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Topics: TMc, travel policy, Managed Travel, Travel Management Company, Supplier Direct Booking, Compliance

Best Practices for Benchmarking Your Travel Program

Posted by Mike MacNair on Dec 29, 2016 12:00:00 PM

Travel and Expense (T&E) budgets represent the second largest controllable cost for most organizations. Improving your managed travel program offers a huge opportunity to enhance your company’s bottom line and overall financial wellbeing. One of the most effective ways to accomplish that is through the process of benchmarking. For managed travel, the benchmarking process will compare key components of your travel processes (identified by you) against similarly sized organizations.

When you compare your managed travel program against companies with excellent managed travel programs in place, you will understand your strengths and weaknesses. In addition, any areas that require additional attention are identified so that they can be studied, analyzed and eventually improved by adopting best practices and implementing the results.

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Topics: travel policy, Benchmarking, Travel Data

Managed Travel Program Trends for 2017

Posted by Mike MacNair on Dec 22, 2016 12:00:00 PM

As a travel manager, you are likely pulled in multiple directions as you handle various aspects of the travel program that impact your travelers, finance team and organization writ large. While this may not be anything new, some of the trends expected in managed travel for 2017 are, and will continue to modernize the face of business travel.

While travel costs look like they will remain flat or only slightly increase in 2017, the election could prove positive for the economy. Being ready to take advantage of an uptick in business could be vital to a successful managed travel program in the upcoming year.

Here are some business travel trends to watch for as 2017 quickly approaches:

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Topics: Travel Trends

[INFOGRAPHIC] How to Build a Successful RFP for Travel Services

Posted by Mike MacNair on Dec 15, 2016 12:00:00 PM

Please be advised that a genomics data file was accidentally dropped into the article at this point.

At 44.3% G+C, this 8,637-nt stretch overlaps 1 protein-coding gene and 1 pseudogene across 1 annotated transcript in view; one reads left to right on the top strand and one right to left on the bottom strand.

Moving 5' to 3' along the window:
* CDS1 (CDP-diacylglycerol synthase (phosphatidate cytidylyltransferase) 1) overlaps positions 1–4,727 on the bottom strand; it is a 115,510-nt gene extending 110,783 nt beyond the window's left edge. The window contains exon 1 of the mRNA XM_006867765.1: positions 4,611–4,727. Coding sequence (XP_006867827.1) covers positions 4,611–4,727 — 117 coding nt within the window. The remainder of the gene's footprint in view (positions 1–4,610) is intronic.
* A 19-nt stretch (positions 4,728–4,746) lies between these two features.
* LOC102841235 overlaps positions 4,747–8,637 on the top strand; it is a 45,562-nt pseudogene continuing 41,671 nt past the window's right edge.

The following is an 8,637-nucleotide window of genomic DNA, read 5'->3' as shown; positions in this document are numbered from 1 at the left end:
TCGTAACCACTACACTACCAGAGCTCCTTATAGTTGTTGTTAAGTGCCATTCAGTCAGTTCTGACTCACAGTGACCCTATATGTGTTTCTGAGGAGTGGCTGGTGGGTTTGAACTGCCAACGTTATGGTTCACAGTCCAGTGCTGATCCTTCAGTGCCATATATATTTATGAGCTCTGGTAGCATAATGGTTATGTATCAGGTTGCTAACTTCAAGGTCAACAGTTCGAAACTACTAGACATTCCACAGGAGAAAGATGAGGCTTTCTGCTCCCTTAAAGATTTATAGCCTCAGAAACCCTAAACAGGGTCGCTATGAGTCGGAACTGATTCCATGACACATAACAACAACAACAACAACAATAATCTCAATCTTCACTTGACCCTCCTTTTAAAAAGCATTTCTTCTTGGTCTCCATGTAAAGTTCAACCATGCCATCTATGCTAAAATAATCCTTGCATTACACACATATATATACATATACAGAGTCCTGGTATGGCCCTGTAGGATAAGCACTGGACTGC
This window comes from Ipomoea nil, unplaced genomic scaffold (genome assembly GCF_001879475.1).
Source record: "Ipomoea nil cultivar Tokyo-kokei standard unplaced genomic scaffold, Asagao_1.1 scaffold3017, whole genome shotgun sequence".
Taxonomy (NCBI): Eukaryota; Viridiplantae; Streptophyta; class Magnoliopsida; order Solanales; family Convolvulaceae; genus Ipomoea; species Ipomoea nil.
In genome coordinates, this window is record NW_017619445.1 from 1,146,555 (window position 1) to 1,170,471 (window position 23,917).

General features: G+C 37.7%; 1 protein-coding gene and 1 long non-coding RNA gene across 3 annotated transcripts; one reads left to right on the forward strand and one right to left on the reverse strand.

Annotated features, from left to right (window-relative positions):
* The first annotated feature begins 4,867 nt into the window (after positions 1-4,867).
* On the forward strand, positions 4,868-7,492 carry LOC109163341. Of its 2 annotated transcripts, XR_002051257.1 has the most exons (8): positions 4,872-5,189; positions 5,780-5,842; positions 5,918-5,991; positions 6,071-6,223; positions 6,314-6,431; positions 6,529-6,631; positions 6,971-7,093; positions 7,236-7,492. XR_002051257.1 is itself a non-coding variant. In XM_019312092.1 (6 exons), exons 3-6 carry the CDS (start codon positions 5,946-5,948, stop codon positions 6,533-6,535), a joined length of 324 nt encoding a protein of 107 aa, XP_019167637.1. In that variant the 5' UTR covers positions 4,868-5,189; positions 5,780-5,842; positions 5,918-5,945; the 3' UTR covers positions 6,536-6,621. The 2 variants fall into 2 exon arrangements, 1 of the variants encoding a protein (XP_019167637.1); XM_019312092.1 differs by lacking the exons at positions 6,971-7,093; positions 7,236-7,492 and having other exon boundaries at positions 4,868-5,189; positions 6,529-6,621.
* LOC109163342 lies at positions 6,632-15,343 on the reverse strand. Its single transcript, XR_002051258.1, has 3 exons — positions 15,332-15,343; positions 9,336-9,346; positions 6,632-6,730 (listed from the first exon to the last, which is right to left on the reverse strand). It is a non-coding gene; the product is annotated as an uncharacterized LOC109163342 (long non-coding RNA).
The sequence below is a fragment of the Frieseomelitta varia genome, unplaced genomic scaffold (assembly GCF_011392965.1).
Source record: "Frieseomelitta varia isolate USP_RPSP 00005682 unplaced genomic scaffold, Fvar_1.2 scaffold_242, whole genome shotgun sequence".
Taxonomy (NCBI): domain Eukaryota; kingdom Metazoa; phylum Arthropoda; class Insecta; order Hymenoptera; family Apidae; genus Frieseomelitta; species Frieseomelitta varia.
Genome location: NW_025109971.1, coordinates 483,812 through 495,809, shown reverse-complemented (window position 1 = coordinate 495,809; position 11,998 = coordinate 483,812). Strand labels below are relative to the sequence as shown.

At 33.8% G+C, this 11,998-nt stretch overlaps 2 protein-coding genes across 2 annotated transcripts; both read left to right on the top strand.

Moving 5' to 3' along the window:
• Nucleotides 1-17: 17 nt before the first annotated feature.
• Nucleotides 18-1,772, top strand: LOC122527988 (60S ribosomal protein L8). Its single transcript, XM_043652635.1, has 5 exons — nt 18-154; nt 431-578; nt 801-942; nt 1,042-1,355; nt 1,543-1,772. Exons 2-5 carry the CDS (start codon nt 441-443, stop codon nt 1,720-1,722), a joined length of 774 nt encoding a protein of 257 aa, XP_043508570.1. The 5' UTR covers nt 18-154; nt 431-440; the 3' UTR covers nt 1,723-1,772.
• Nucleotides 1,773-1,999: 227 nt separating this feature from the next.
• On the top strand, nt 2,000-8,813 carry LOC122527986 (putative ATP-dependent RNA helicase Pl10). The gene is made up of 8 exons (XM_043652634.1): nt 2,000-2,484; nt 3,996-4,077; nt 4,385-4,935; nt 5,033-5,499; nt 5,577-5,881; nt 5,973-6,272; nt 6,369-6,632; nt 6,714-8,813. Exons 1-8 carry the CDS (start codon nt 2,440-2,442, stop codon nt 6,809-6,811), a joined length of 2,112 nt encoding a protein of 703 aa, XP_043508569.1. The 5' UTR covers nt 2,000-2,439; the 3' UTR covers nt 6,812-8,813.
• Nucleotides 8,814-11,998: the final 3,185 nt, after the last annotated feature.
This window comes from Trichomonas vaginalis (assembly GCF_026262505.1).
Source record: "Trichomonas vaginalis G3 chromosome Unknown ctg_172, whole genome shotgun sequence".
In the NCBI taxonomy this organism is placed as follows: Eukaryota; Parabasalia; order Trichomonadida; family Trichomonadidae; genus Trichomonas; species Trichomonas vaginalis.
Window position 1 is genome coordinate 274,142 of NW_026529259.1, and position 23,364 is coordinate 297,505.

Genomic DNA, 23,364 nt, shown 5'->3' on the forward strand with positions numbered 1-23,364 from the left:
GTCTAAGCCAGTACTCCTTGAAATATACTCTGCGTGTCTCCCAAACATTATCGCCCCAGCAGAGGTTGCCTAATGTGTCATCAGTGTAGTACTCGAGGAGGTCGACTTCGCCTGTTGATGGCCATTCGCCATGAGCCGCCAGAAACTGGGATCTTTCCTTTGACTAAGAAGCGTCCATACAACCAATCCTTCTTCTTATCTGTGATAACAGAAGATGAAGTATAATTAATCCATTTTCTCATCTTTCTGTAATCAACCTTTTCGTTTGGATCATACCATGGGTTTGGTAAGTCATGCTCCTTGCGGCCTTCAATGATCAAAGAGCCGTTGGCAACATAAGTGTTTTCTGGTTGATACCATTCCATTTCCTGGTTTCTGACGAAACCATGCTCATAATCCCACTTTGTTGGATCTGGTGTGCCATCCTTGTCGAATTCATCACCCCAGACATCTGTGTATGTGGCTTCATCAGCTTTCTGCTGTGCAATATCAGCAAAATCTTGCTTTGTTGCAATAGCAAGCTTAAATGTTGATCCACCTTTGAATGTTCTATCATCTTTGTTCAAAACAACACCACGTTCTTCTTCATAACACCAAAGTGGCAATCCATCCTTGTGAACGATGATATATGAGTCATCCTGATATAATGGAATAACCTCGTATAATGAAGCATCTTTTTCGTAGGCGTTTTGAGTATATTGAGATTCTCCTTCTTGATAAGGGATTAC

The RFPs that come across our desks are often template-based and describe common program objectives such as: save money, enhance productivity, improve control, increase online adoption, automate reporting, etc. The average RFP fails to address the specific steps the organization needs to take to achieve each objective. In addition, most organizations going out to RFP don’t know the underlying contributing factors to their program’s main challenges, so they struggle to define the solution they seek from a TMC. If you don’t know what your problem is, how can you expect to solve it?

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Topics: Request For Proposal, RFP

Travel Reporting Objectives for the Data-Driven Travel Manager

Posted by Mike MacNair on Dec 8, 2016 12:00:00 PM

According to research from the Aberdeen Group, 51% of companies cited a lack of visibility into travel spend as their top T&E management challenge. If you are like most organizations, the amount of spend related to travel is huge. In fact, travel is considered to be the second largest controllable business expense. With that in mind, do you feel like you have control over your company’s travel expenses?

A comprehensive and flexible travel management reporting system can provide travel managers the view they need to effectively monitor performance indicators, identify travel patterns and track spending in granular detail. A powerful reporting tool will consolidate travel data in real-time so managers have quick access to accurate information. The more accurate your travel activity data, the more empowered you are to manage travel behavior, track cost savings and enforce policy.